“DORA is working to gain insight on how to assist existing businesses and complement the business mix,” Hoesing continued. “Also, the Orangeburg County Chamber of Commerce is the lead partner identified in the community vision plan for small business recruitment, and they are at work on a long-term strategy and plan.”
Chandler said the site, which has about 8,400 square feet of showroom space, would be ideal for retail or even a grocery store. The building also has a second-floor stockroom.
“The building is in good shape,” Chandler said.
Even during the recent historic rains, the building came out unscathed.
He said, “We did not have any leaks.”
“I still hope somebody will step up and purchase the store because it does have potential,” Chandler said.
There’s been some interest but no buyers, he said. “The right person has not shown up.”
There currently is a storewide closing sale of 40 percent off of all items (except for dining food, drinks, candy and popcorn) through Nov. 1. Items will then be 50 percent off for a time before eventually being marked down to 70 percent off.
Chandler said as long as his health allows, he will continue to work on his vegetable garden at his St. Matthews residence. He and his wife would also like to travel to places like Florida, New York and Chicago.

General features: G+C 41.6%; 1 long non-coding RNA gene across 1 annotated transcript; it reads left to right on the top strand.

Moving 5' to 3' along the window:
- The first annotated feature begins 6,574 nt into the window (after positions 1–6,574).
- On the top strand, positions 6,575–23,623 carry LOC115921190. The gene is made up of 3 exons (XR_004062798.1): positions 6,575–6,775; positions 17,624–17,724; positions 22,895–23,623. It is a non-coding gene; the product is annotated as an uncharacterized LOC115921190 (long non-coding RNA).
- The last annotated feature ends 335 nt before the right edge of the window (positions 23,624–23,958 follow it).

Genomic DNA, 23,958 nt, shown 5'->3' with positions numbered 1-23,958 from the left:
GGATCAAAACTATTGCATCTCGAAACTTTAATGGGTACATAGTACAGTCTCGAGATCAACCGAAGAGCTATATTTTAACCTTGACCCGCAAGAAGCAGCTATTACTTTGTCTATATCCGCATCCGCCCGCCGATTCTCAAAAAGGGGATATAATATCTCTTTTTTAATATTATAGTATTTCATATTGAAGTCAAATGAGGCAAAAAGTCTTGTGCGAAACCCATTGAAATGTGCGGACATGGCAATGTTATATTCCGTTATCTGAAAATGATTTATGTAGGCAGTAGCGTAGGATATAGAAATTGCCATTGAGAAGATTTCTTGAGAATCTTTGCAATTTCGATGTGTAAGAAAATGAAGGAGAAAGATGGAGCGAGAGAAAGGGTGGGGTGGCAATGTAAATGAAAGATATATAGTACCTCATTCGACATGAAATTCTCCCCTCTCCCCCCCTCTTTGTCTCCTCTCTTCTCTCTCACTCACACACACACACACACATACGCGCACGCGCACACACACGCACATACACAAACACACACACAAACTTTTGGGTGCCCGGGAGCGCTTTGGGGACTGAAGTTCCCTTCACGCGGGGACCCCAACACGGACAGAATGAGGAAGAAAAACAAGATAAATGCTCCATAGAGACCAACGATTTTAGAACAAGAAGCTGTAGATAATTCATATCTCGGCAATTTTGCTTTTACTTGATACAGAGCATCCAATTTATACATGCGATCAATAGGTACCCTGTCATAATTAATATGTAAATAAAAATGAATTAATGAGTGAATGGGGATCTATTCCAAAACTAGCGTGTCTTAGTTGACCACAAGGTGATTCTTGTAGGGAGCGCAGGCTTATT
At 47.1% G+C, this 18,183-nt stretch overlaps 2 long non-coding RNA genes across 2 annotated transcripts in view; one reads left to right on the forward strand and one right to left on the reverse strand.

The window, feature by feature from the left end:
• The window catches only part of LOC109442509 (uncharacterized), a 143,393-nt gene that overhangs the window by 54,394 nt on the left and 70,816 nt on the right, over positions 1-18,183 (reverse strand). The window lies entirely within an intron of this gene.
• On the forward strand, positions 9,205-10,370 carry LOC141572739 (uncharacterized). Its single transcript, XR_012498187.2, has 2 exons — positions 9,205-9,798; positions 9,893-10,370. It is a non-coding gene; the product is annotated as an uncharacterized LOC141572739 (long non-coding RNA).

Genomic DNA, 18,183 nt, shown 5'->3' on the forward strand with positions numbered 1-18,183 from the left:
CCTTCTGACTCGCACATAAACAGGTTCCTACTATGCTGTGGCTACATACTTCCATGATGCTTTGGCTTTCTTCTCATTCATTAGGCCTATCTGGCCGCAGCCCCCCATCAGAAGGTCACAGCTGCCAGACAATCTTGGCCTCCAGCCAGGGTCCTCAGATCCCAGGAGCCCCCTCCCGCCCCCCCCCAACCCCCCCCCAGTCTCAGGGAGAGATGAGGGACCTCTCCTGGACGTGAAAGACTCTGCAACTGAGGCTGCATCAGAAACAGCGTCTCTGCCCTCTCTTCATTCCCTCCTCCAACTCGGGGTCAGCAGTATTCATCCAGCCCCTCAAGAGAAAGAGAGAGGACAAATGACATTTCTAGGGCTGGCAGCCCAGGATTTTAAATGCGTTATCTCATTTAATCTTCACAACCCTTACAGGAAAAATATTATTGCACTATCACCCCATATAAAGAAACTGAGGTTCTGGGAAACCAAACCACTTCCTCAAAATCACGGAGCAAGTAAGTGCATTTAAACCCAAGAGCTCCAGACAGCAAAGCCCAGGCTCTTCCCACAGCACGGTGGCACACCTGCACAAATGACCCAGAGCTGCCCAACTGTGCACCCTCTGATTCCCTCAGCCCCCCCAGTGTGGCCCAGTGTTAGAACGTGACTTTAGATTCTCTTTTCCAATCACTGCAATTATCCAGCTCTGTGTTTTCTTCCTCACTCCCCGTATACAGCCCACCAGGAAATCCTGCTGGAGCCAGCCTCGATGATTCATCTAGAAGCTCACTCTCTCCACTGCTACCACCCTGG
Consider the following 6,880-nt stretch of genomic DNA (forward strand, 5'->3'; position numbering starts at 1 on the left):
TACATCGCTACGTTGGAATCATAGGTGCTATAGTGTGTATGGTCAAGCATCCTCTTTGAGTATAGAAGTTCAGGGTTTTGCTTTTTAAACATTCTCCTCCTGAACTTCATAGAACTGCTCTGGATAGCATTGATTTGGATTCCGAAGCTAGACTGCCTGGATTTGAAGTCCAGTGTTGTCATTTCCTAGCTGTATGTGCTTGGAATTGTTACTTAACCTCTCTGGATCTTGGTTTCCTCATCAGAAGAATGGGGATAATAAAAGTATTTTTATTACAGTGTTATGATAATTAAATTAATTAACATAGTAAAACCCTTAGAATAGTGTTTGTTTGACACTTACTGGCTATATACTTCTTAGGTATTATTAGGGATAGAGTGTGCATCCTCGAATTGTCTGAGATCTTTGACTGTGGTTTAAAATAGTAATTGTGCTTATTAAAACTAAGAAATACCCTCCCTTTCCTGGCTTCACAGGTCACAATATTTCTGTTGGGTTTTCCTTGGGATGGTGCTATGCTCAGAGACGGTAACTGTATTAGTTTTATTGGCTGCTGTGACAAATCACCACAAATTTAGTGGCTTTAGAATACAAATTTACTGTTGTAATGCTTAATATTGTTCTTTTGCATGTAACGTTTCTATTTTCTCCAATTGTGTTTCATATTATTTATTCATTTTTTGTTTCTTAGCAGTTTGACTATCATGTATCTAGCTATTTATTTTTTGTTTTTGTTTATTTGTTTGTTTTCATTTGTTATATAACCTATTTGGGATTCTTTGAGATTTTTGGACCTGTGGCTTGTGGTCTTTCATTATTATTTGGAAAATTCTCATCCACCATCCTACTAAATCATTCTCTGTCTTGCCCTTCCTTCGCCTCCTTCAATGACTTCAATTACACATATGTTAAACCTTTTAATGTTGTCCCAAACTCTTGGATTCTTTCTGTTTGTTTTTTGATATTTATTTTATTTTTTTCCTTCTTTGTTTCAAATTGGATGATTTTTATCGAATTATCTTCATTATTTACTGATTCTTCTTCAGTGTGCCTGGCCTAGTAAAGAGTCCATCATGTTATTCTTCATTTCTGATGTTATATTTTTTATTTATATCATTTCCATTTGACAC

Chandler said he will not miss the business but he will miss the customers and employees.
“I get hugs every day from customers,” he said. “They hate to see me go.”
The store was founded by farmer T.B. Fersner Sr. in 1906.
Word got around via mule and wagon that Fersner Sr. sold produce at the corner of Broughton and Russell streets. The popularity of Fersner’s wares propelled him into the retail business and he began selling farm items from his wagon.
With $900 from the farm and another $900 borrowed from the bank, Fersner opened “Fersner’s Variety Store” in a portion of the downtown Sifly Building.
In 1936, the store moved to its present location on Russell Street.
In the store’s infancy, it carried fine china as well as tools and fine jewelry.